THE GOOGLE INVESTOR: Google Isn't A One Trick Pony, They've Bought Themselves A Horse Farm

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GOOG Up With Market
Shares of GOOG are up almost 2% in early trading. Upcoming catalysts include third quarter earnings announcement (Thursday, October 14, 2010 at 4:30pm ET), continued Android growth; the release of Chrome operating system this fall; regaining momentum in China; as well as progress in other newer initiatives (Google Me, gaming, social, etc.) The stock trades at approximately 14x Enterprise Value / EBIT, inexpensive relative to historical trading levels and the broader Internet group.

Google Isn’t A One Trick Pony, It’s a Horse Farm (The Motley Fool)
Google has been popular with growth investors, but now it has been popping up on value investors’ radars. In reality, the company is so much more than just a search tool, according to Joe Magyer and Tim Beyers. Firstly, the stock is cheap. Over the last few years, Google has quadrupled revenue, however price-to-earnings has fallen 75%. Despite hitting fundamentals, the stock has suffered. Secondly, search is far more important and flexible than investors think. It goes beyond the blank white page; if you want to create a playlist or a folder, that’s a search string. It’s a way to index everything that exists. They aren’t a one trick pony; they’ve bought themselves a horse farm. Some will be gimpy (Notebook) but some will be thoroughbreds (Gmail, YouTube, Android).

Google TV Is Finally Here (Google)
Let the hype begin!

  • And The Initial Partners Are… Underwhelming (The New York Times): Google announced first content partners for Google TV. Not surprising, the major television networks (ABC, CBS, Fox and NBC) will not participate, at least for the moment. However, several Internet companies and media outlets, including HBO, CNBC, Twitter, Netflix and Amazon, will work with Google to offer Web content and programming, and will allow on-demand viewing or build apps for TV screens.
  • Google TV Is Good. Very Good, According To Partner (Google Watch): Early reviews of Google TV have started rolling in. CEO Mike Hudack says: “It’s good. Very good.” The main reason? It finally combines traditional broadcast, cable and satellite TV with Internet video. has its bias, of course. The company is offering a version of its video publishing application optimised for Google TV. While it will take time for adoption, it does have most broadcasters on edge.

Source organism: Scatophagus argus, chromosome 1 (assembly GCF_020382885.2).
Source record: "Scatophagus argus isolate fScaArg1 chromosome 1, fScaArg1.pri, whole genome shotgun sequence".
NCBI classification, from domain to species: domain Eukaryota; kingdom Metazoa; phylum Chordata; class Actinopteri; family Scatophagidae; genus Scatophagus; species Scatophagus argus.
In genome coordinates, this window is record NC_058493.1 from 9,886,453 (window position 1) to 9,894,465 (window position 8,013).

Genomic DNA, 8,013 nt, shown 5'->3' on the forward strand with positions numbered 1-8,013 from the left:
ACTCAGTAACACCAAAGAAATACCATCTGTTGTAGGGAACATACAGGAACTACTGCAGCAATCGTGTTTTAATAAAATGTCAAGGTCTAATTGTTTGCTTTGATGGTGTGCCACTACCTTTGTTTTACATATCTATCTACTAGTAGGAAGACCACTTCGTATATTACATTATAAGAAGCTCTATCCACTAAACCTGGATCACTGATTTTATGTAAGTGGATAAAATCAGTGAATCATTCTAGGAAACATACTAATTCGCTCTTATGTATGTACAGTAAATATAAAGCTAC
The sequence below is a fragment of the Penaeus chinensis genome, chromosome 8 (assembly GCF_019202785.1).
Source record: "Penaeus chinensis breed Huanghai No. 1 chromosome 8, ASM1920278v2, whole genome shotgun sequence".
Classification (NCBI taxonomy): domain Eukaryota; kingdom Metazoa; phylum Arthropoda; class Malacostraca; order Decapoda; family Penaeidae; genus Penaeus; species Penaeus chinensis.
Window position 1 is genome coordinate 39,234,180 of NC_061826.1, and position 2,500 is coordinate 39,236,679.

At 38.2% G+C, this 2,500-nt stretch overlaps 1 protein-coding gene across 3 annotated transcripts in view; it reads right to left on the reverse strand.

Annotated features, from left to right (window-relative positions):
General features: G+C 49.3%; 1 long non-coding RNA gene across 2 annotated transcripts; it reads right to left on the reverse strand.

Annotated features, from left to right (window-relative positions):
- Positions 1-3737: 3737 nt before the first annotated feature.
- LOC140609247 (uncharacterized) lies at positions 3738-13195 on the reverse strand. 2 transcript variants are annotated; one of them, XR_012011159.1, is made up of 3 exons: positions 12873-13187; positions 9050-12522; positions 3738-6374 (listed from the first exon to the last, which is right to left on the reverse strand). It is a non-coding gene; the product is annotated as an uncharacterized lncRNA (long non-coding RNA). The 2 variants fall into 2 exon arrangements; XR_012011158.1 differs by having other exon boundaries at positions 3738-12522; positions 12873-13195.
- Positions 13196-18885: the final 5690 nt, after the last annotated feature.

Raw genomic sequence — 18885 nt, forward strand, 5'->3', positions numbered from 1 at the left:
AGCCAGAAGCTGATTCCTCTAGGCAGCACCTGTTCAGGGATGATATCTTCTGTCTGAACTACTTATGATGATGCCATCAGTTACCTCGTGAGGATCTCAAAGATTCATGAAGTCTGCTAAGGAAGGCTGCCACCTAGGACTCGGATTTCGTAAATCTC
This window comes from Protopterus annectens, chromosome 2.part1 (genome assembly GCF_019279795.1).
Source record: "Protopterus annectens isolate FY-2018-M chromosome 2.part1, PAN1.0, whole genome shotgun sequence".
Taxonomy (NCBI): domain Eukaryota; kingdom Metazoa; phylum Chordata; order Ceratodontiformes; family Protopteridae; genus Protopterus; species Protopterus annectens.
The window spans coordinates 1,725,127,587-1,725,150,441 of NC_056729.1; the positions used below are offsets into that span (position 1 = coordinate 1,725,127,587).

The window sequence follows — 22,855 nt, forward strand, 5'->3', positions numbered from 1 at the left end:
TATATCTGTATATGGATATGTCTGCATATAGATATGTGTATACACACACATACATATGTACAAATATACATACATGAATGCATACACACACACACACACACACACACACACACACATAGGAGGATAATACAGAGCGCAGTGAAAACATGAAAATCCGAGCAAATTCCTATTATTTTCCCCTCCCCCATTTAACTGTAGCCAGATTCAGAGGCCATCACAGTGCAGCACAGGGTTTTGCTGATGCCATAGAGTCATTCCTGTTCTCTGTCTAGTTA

• It Looks Good, But How Much Does It Cost? (Business Insider): According to Dan Frommer, Google TV is going to be costly. Which means most people probably won’t rush to pay it.  It will be built-in to some TVs (Sony, Samsung, etc.), but because there is an Intel chip involved, it’s probably going to be significantly more expensive than other sets. And the standalone Logitech Google TV box is rumoured to cost $300. So no matter how cool this thing is, it’s still too expensive for most people. Can someone please figure out how to do this without having to buy another box. (Netflix anyone?)

Chrome Gaining At The Expense Of Internet Explorer (Net Applications)
In what has become a familiar pattern, Google’s Chrome Web browser gained more market share through September and now sits at 8%, according to data from Net Applications. This month, Chrome took share from Microsoft’s Internet Explorer, which stands at around 60%. It will be important to watch how IE’s share fairs since the launch of IE 9 in September. Firefox gained a bit – climbing to 23% share, as did Apple’s Safari at 5.3%. Google claims Chrome has 70 million users, but the company expects that number to grow through a confluence of factors this fall (Google TV, Chrome OS, etc.).

Google Buys Predictive Keyboard Company (Bloomberg)
Google has acquired another company, BlindType. This company produces a badass predictive keyboard. Hopefully, for Android users, this means BlindType is going be built into the Android stock keyboard. Terms of the deal were not disclosed.

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